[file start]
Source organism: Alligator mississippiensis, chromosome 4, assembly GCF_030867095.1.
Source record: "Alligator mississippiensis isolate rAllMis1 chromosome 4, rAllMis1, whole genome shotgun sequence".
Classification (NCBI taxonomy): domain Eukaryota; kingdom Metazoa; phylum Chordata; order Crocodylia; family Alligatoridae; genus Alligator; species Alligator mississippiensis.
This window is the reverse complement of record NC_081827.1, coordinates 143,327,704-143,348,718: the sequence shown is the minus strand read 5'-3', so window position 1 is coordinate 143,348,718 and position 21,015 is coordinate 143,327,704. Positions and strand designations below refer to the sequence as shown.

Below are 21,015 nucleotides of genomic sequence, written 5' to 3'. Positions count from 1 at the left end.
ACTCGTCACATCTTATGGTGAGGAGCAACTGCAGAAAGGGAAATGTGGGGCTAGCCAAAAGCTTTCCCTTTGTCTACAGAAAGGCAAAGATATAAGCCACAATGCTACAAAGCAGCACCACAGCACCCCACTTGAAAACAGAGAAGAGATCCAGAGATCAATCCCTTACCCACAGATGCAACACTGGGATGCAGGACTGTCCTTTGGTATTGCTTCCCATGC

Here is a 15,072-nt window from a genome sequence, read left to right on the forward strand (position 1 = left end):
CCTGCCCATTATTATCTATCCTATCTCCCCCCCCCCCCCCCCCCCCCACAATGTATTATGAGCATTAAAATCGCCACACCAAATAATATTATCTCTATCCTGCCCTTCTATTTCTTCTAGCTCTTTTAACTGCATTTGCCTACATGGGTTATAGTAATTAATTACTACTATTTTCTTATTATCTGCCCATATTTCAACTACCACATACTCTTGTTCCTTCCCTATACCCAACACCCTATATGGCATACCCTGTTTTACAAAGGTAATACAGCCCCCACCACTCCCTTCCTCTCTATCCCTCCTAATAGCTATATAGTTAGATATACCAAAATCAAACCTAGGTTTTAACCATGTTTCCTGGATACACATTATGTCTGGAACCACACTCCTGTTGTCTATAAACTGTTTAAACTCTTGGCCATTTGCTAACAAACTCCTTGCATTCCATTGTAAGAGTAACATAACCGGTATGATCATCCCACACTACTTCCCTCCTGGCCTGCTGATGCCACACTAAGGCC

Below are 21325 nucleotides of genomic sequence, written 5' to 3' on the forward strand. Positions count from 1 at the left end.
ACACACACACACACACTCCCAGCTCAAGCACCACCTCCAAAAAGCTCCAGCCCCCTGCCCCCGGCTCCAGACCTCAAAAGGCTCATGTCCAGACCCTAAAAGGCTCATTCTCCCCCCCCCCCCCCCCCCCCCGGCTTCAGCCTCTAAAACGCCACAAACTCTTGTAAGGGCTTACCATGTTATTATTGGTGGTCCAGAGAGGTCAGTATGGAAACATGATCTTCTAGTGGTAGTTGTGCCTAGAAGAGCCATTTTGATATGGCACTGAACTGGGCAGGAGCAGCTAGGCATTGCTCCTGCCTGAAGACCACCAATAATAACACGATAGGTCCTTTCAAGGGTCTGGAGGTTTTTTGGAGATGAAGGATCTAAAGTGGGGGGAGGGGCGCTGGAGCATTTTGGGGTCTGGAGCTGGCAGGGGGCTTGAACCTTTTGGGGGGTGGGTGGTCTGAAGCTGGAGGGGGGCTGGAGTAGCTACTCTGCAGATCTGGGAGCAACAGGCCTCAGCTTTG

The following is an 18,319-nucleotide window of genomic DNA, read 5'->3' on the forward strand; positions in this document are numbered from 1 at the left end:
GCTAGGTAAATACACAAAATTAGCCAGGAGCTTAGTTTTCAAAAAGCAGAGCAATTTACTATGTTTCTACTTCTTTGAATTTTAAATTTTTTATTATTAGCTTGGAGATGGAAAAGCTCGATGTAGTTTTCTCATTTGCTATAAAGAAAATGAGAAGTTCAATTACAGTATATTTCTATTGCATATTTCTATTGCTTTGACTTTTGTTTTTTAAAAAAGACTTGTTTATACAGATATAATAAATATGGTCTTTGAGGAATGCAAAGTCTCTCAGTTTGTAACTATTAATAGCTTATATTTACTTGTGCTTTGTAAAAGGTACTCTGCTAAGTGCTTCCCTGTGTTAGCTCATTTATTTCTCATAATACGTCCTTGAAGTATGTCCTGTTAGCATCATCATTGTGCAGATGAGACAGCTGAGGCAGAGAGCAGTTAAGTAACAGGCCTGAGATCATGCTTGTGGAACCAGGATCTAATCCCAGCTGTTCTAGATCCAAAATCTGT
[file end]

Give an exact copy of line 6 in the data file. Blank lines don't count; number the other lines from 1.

ACTCGTCACATCTTATGGTGAGGAGCAACTGCAGAAAGGGAAATGTGGGGCTAGCCAAAAGCTTTCCCTTTGTCTACAGAAAGGCAAAGATATAAGCCACAATGCTACAAAGCAGCACCACAGCACCCCACTTGAAAACAGAGAAGAGATCCAGAGATCAATCCCTTACCCACAGATGCAACACTGGGATGCAGGACTGTCCTTTGGTATTGCTTCCCATGC